Body language, in combination with our full delivery onslaught, makes for a differentiated, powerful, memorable brand building presentation and that is what we want, isn’t it?

  continue reading

399 επεισόδια

Artwork
iconΜοίρασέ το
 
Manage episode 416953620 series 2950797
Το περιεχόμενο παρέχεται από το Greg Story and Dale Carnegie Training. Όλο το περιεχόμενο podcast, συμπεριλαμβανομένων των επεισοδίων, των γραφικών και των περιγραφών podcast, μεταφορτώνεται και παρέχεται απευθείας από τον Greg Story and Dale Carnegie Training ή τον συνεργάτη της πλατφόρμας podcast. Εάν πιστεύετε ότι κάποιος χρησιμοποιεί το έργο σας που προστατεύεται από πνευματικά δικαιώματα χωρίς την άδειά σας, μπορείτε να ακολουθήσετε τη διαδικασία που περιγράφεται εδώ https://el.player.fm/legal.

TikTok, Reels, Shorts, etc., are video snippets training everyone to micro absorb information and stimuli. If it doesn’t grab our attention in three seconds, we are off that screen and scrolling forward to find something more interesting. The modern instrument of torture for the presenter is the mobile phone. It whips our audience away from our message and us, to the siren calls of the internet. Presenters must understand that how they start the presentation is that same three second space which will determine whether the audience pays any further attention to us or starts reaching for their phone.

When we are called up to start speaking, the uber judgmental audience assesses us for reasons to flee. The worst mistake we can make is to dive straight into the laptop screen and get bogged down in the logistics of getting our slides up on screen. Either have your slides up ready to go or get the event hosts to remove their holding slide and replace it with your slide deck and your first slide. Do not become the mechanic and have your head down under the hood. Your body language is screaming “I am ignoring my audience”, while you tap away on the keyboard, looking totally absorbed by the screen.

Instead, walk to the center of the stage facing your audience, command the room and add in a dramatic pause of ten seconds before you start speaking. You need guts to pull this off, because ten seconds of silence is long. Silence creates a vacuum, which confuses audiences used to feasting on constant stimulation. It creates a postive tension in the room which stops people chit chatting and being absorbed with each other.

It forces everyone’s attention to the stage and they mentally begin asking “what is going on?”. This is good, because they are focused on us now and we can use our body language to project, “I am so confident, I can hold all of you in silence, before I choose to start”. This confidence is convincing and sets the right platform for us to launch forth from.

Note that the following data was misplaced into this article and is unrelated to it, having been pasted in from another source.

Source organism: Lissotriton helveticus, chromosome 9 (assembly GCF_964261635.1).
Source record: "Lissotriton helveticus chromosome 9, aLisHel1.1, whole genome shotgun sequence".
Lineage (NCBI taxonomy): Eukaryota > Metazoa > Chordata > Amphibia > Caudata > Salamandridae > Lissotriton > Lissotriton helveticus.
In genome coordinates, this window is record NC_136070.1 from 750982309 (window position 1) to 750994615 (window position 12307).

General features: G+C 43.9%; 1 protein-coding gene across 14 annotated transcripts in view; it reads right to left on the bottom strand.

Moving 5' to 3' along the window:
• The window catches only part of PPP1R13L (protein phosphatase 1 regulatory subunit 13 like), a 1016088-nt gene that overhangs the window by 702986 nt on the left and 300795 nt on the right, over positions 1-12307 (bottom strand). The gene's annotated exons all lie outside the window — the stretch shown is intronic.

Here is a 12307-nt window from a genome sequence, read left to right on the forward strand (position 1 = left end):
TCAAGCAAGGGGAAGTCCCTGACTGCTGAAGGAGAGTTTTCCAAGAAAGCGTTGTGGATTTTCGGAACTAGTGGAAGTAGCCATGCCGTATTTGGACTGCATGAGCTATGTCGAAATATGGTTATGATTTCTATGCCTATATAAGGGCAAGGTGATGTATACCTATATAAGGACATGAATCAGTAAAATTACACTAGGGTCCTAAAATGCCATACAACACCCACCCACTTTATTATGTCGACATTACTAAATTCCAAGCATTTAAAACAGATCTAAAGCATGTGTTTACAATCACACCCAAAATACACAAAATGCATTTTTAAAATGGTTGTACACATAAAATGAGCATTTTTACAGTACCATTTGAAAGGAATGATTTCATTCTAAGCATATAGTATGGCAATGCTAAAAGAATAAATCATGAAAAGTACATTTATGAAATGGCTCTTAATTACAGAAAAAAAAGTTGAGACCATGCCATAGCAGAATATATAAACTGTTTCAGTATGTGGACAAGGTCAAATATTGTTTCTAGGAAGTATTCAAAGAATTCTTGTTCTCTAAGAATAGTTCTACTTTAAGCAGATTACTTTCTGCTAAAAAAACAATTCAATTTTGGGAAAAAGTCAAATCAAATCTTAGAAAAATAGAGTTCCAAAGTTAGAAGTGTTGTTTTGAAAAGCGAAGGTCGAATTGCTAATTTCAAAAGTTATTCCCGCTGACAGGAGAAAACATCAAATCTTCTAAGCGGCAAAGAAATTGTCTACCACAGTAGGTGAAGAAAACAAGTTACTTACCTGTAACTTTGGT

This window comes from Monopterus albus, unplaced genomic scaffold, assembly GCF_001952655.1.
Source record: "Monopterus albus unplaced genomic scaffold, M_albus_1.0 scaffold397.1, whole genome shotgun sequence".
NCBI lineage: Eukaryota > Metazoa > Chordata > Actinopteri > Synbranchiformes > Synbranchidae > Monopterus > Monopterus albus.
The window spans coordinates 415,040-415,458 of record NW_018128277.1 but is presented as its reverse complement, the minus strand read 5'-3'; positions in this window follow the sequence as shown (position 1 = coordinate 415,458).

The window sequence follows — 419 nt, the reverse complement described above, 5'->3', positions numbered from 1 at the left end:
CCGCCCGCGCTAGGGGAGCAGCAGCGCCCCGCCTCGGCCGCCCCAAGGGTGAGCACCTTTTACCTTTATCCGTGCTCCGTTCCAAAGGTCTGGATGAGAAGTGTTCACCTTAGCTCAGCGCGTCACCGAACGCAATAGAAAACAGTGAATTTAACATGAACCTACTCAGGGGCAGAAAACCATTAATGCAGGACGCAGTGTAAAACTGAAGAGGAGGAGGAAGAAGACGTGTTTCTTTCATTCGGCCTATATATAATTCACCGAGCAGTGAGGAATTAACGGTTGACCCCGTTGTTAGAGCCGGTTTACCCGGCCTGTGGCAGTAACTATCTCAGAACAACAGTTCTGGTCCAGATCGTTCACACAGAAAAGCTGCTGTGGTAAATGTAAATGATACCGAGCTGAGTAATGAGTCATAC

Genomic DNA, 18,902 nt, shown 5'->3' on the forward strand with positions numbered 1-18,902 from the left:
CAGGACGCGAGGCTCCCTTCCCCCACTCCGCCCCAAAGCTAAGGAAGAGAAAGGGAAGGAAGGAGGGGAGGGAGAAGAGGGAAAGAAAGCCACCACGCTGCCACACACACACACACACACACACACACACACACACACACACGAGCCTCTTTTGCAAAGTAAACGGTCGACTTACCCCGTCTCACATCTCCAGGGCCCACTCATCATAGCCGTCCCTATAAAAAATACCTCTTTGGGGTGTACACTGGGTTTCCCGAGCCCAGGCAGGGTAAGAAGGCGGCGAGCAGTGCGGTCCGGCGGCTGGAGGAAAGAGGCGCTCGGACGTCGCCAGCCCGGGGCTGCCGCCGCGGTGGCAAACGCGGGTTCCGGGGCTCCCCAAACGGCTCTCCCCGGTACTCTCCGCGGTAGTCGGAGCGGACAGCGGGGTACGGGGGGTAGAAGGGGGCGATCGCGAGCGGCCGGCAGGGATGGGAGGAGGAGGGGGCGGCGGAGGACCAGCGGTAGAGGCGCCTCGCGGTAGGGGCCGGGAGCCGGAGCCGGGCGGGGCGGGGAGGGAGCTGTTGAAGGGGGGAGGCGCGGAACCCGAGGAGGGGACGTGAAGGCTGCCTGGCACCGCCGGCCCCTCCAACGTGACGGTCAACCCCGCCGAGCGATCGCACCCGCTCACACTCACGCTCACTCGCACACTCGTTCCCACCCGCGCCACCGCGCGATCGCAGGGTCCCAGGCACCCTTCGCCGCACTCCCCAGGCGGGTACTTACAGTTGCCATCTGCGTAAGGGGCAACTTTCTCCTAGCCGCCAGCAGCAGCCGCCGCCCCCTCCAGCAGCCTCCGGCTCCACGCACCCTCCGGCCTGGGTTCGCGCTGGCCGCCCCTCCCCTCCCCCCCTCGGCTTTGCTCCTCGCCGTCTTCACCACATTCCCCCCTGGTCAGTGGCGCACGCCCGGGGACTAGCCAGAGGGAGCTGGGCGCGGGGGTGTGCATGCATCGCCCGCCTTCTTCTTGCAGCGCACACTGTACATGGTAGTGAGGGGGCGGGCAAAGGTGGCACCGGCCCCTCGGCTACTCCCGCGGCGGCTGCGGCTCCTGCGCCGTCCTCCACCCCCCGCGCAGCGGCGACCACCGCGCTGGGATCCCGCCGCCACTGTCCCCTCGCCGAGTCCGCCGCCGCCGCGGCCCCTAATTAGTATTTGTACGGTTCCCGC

There are physical and mental barriers separating the speaker from the audience. We must shatter that barrier. We do that with our stage positioning, body language, eye contact, gestures and how we direct our voice. Depending on the venue, the stage could be at a distance far from the audience or we could be able to walk inside the audience area.

If we are far away, we need to work on projecting our ki – our intrinsic energy - to reach the farthest members of the crowd. We should be pushing our ki all the way to the back wall and sending our energy to the audience members in the cheap seats at the rear. We can also move to the apron of the stage and stand as close as possible to the audience, towering over them to bring more physical presence to our talk. People talk about having “Executive Presence” and this technique is that “Presence” on steroids. We can choose to move to the wings of the stage and standing on the apron, work on those members seated to the sides as well, to bring them into our web.

When we are far away from the audience, we need to make the most of our gestures to bring energy to the point we are making. You cannot get this effect if you have your hands behind your back, in your pockets, arms folded across your chest or hands coyly protecting your groin from the audience. Open body language must communicate, “I am not afraid of you. I welcome you close to me to receive my message of hope. Come to me, come to me”.

The gestures add to this openness by using inclusiveness through open hands and the wide spreading of the arms. Many speakers in our training are afraid to use big gestures, yet once they use them and review them on video, they realise it doesn’t look too much as they feared. In fact, they can see it makes for much better communication of the points of their message.

We add to the power of the gestures by locking our eyes with each member of the audience, one by one, to drive in the message. The objective is the eye contact is so intense that they feel we are speaking exclusively to them and there are only the two of us in the whole room. An important point is to lock on to just one eye of the person you are looking at and not split the power of your gaze.

By moving from one audience member to the next every six seconds, we use the power of our eye contact to fill the entire space in the venue. In one minute, we can make direct, intense eye contact with ten people and in ten minutes we have covered off one hundred audience members. If the talk is forty minutes long, we get to repeat this engagement intensity four times for each individual. We will fill the entire room with our presence when we do this.

If we are at floor level amongst the crowd, we can use our physical proximity to connect with the people seated, by standing over them at close range, to drive home a key point. We can’t stay there though, because the pressure is too strong. We must retreat to a more neutral location to reduce the intensity. We don’t just do this once - we go back in again and again and take a series of bites like a shark in a feeding frenzy. It is like a blast of unassailable energy, which we choose to release whenever we want to make a strong point and drive home our message.

Body language, in combination with our full delivery onslaught, makes for a differentiated, powerful, memorable brand building presentation and that is what we want, isn’t it?

  continue reading

399 επεισόδια